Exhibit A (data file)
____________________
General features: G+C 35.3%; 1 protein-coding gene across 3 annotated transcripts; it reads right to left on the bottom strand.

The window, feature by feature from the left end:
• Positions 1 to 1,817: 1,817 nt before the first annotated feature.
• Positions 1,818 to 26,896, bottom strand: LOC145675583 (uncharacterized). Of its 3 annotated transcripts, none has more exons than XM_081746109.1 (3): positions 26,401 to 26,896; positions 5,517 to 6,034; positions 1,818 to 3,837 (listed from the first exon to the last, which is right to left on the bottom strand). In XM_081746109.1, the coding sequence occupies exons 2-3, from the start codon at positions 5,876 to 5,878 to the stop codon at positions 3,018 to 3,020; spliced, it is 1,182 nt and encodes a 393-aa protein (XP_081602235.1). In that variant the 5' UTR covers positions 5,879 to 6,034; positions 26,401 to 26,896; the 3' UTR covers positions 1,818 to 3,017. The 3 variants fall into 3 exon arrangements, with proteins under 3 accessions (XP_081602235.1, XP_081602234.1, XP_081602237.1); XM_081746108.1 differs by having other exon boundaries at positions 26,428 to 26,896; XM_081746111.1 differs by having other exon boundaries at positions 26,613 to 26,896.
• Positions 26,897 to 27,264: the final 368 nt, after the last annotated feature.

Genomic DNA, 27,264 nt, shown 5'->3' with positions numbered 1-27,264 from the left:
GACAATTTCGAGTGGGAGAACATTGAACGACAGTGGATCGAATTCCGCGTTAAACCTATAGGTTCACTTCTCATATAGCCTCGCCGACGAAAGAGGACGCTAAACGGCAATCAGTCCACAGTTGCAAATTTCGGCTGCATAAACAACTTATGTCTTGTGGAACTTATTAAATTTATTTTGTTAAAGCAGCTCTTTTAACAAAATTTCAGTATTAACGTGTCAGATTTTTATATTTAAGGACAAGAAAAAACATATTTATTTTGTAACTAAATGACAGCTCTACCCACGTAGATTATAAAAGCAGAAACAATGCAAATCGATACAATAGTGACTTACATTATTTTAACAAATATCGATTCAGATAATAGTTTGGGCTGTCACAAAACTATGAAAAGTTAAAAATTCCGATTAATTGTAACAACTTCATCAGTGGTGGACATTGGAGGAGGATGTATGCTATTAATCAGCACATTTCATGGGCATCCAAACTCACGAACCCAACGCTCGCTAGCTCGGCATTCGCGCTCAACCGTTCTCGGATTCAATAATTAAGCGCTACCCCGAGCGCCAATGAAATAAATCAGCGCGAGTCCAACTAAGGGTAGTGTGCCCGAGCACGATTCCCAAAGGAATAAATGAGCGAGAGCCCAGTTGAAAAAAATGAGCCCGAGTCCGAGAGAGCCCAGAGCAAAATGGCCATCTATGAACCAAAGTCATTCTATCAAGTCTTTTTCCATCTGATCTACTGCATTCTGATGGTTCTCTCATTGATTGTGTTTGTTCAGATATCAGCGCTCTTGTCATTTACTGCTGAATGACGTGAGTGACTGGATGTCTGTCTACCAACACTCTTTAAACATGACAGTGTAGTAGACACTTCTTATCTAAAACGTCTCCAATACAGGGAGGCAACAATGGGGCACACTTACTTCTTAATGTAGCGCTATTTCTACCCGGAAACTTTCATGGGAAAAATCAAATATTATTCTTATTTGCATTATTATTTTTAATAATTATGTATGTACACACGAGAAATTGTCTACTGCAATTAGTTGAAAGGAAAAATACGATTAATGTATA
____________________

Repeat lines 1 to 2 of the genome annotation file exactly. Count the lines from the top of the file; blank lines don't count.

General features: G+C 35.3%; 1 protein-coding gene across 3 annotated transcripts; it reads right to left on the bottom strand.

The window, feature by feature from the left end: